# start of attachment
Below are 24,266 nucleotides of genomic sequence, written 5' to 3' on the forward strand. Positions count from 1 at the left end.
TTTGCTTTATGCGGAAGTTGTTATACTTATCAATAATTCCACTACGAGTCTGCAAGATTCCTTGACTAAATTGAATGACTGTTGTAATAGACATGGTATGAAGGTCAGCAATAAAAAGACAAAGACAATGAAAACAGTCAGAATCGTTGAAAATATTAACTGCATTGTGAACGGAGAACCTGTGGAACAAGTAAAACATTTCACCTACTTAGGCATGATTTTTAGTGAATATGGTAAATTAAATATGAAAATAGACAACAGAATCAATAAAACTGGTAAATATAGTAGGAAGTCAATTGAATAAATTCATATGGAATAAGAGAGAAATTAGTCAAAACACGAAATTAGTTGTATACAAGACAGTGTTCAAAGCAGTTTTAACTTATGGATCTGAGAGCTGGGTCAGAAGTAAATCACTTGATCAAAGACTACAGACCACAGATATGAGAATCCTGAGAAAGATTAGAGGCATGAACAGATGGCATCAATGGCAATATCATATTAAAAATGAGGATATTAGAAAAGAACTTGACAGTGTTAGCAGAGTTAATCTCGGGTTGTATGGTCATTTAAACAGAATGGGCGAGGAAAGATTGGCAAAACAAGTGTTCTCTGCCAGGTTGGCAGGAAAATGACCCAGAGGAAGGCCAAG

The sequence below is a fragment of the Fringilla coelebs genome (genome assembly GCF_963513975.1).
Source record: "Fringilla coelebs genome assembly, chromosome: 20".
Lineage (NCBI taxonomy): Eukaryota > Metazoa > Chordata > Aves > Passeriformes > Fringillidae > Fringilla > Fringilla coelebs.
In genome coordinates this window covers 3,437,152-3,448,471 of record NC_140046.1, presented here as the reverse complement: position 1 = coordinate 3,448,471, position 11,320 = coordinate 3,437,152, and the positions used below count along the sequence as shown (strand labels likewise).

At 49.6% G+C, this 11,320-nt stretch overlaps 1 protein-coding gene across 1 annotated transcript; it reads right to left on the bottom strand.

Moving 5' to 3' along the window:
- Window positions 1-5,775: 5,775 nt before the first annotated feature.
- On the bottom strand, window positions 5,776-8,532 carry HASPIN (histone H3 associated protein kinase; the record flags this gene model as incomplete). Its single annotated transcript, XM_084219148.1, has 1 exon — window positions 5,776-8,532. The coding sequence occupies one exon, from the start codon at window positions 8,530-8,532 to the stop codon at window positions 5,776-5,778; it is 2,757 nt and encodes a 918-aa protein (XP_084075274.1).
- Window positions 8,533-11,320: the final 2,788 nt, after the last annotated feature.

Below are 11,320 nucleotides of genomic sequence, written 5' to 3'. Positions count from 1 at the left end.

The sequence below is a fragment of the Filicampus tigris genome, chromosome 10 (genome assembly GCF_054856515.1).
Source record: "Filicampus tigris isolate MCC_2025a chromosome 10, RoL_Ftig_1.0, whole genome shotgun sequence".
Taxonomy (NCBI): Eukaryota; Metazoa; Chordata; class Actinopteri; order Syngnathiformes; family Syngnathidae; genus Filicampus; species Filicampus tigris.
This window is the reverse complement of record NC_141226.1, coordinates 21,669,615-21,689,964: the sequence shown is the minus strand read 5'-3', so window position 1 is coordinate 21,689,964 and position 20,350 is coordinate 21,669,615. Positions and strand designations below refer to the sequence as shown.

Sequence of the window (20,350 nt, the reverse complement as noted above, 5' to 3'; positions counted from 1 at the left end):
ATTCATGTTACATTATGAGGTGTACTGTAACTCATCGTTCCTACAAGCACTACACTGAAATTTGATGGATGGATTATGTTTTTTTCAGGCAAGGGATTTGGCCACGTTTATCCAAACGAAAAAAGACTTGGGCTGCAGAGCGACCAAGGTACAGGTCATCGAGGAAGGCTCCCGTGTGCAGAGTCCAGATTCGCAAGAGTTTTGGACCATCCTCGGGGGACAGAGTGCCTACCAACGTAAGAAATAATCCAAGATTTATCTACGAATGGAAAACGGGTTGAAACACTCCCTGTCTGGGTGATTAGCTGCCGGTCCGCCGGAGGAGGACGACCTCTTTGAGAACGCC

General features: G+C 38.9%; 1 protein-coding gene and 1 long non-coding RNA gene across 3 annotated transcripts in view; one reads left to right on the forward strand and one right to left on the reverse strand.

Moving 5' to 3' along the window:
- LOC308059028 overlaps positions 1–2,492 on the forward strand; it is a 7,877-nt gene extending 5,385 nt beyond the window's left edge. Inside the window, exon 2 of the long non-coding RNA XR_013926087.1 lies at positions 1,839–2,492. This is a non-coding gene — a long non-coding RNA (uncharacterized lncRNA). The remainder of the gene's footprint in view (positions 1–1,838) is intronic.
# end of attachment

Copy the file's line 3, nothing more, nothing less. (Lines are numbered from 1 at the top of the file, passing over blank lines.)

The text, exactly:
The sequence below is a fragment of the Fringilla coelebs genome (genome assembly GCF_963513975.1).